"The successes of modern public health measures are substantially the result of a shift from an individual- to a community-centered emphasis" (28). Whether doing a risk-based, or a cultural shift approach, the first step relies on data to identify problem areas and understanding the safety issues in the company/region/industry. The next step is engaging the workers and management, asking them their opinions about what programs they would actually use, if implemented. After that, continued surveillance is necessary in order to evalate effectiveness and adapt the program as needed. (5).
Accurate industry-specific motor-vehicle related death rates per 100,000 workers at risk would give us incidence measures, and we can compare to other states and the nation over the past 10 years to get an idea of pre-and post oil "boom" measures. If industry-specific data are not available, then county-level data can be obtained and can be compared between oil and gas counties versus non-oil and gas counties. Information on industry-specific deaths and county-level motor-vehicle related deaths was obtained from ND government officials and was presented previously in this paper (Table3.pdf & Figure 2.pdf, respectively), although denominator data are yet to be obtained to calculate incidence rates.
Another source of data would be medical chart reviews and autopsy reports. This can provide detailed information about the exposures at the time of the incident. For example, if a worker was under the influence of alcohol or drugs at the time of the incident, this would have been measured at autopsy and will play a role in how we determine the causes of injury. Also road conditions and seasonal effects should be looked at to give rise temporal trends. These types of data sources are necessary to tailor motor-vehicle related injury prevention and control programs to the workers. We also need to collect data on how much training the workers have, such as driving training, and safety training. Some of this can be asked crossectionally, whereas other information can be gathered from training logs and records of attendance.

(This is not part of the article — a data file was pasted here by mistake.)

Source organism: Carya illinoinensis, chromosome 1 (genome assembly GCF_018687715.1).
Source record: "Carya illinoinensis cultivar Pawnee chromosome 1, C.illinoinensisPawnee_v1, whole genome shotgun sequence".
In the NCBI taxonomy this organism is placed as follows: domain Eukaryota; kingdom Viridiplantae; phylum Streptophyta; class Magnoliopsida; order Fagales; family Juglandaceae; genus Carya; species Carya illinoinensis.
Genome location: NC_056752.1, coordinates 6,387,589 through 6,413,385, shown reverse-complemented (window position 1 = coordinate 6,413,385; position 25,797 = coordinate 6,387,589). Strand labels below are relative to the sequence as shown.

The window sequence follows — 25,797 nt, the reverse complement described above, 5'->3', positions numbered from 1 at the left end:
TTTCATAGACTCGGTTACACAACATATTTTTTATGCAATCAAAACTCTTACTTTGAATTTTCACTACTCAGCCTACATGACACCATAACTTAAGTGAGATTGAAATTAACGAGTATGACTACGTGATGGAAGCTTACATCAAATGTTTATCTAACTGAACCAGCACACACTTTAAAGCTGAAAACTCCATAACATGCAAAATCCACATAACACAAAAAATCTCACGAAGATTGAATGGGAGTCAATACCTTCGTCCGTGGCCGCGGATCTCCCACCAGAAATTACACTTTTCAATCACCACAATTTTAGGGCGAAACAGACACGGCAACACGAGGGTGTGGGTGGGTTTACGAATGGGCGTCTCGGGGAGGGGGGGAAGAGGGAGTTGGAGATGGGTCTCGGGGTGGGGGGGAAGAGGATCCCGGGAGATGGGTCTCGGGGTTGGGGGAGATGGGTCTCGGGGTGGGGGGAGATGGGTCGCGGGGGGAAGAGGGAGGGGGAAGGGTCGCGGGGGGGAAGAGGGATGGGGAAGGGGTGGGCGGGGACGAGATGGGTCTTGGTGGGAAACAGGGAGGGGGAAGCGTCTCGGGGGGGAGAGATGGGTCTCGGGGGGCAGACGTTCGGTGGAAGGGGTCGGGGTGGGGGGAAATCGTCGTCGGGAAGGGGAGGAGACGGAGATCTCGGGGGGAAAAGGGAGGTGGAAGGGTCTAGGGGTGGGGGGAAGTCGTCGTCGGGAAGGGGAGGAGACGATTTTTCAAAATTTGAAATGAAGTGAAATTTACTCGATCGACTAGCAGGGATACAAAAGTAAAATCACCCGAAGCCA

In 2006 Schlumberger safety specialists presented a risk-based driving improvement plan that had been implemented in Qatar. Researchers identified the root causes of driving incidents and worked with businesses to create a tailored plan involving a combination of training and incentives for improvement. The safety program included motor-vehicle safety-specific measureable action items to allow the company to evaluate the effectiveness of the program (5). One way to implement safety programs is to target the highest risk individuals (i.e. those who are commonly operating motor vehicles). A more sustainable way to address the safety issues is to shift the overall health and safety culture in a company. This requires buy-in from everyone, including higher up officials, managers, and incombent workers (5).
Preventing and treating motor vehicle fatalities in oil and gas industry workers is a multi-dimensional task that needs systems thinking to prove successful. Strategies to address the motor vehicle related fatality rate in ND oil and gas industry workers are outlined below in Haddon 10 strategies.pdf(28; 29).